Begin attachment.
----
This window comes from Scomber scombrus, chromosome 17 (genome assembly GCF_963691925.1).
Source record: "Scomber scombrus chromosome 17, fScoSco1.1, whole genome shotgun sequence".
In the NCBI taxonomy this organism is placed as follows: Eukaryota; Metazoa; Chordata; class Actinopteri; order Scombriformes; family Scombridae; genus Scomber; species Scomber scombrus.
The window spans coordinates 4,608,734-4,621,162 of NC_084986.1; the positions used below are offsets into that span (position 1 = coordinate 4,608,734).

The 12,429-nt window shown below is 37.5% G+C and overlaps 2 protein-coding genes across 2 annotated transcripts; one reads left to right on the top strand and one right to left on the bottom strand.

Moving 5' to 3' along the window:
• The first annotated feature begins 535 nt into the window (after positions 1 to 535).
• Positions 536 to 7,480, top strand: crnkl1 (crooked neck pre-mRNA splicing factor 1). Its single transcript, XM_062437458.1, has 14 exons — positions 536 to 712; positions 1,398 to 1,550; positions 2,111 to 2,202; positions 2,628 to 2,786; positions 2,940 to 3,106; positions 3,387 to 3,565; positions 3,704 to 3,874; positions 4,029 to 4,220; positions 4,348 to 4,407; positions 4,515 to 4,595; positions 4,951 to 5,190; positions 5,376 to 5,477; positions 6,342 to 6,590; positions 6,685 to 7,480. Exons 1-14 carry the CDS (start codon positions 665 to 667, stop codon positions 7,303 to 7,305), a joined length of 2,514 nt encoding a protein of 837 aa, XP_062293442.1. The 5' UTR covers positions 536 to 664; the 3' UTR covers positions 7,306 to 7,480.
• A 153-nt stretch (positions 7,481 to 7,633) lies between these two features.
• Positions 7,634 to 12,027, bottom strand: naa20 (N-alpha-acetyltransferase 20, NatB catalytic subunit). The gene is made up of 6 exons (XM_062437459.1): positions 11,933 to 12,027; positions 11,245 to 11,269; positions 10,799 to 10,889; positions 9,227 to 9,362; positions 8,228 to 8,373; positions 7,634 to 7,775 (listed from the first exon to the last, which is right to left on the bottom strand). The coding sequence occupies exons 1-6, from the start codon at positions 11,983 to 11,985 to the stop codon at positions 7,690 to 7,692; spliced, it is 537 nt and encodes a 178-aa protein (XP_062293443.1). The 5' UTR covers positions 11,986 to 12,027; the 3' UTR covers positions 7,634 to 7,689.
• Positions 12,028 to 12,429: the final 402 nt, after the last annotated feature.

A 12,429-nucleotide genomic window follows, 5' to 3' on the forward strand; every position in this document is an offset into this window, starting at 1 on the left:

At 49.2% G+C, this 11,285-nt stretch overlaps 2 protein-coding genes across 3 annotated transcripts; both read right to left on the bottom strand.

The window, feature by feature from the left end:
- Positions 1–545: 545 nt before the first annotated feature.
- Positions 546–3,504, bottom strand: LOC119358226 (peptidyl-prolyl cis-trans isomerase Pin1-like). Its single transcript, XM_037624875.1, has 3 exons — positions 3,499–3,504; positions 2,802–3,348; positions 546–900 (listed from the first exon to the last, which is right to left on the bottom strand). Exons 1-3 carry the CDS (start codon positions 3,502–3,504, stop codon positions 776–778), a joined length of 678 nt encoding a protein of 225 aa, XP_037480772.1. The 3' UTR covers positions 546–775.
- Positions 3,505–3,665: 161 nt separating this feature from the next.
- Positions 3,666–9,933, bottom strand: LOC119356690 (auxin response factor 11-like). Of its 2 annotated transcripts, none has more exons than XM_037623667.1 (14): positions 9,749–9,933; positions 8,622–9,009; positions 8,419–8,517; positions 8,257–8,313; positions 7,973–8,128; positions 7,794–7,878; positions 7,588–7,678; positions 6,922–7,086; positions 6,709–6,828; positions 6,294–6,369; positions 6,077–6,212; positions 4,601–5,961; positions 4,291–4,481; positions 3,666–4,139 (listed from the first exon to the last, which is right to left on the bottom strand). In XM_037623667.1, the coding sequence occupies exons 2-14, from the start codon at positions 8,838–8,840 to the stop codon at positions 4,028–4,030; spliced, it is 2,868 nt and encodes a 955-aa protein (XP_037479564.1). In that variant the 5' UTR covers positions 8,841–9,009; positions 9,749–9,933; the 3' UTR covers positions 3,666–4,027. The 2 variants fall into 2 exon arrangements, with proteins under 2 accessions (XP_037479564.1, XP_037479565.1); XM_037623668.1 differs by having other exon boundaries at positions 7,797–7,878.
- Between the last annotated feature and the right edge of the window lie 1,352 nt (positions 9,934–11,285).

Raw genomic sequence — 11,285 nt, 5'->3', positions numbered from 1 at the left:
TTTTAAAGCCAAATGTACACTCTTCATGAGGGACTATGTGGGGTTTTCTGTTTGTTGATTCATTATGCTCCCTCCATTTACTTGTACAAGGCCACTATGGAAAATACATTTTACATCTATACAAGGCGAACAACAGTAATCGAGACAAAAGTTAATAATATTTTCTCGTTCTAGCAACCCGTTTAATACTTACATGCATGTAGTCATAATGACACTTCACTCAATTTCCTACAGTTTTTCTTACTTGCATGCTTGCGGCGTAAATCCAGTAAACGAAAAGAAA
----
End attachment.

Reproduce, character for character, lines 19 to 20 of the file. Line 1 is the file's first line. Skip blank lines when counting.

- Between the last annotated feature and the right edge of the window lie 1,352 nt (positions 9,934–11,285).

Raw genomic sequence — 11,285 nt, 5'->3', positions numbered from 1 at the left: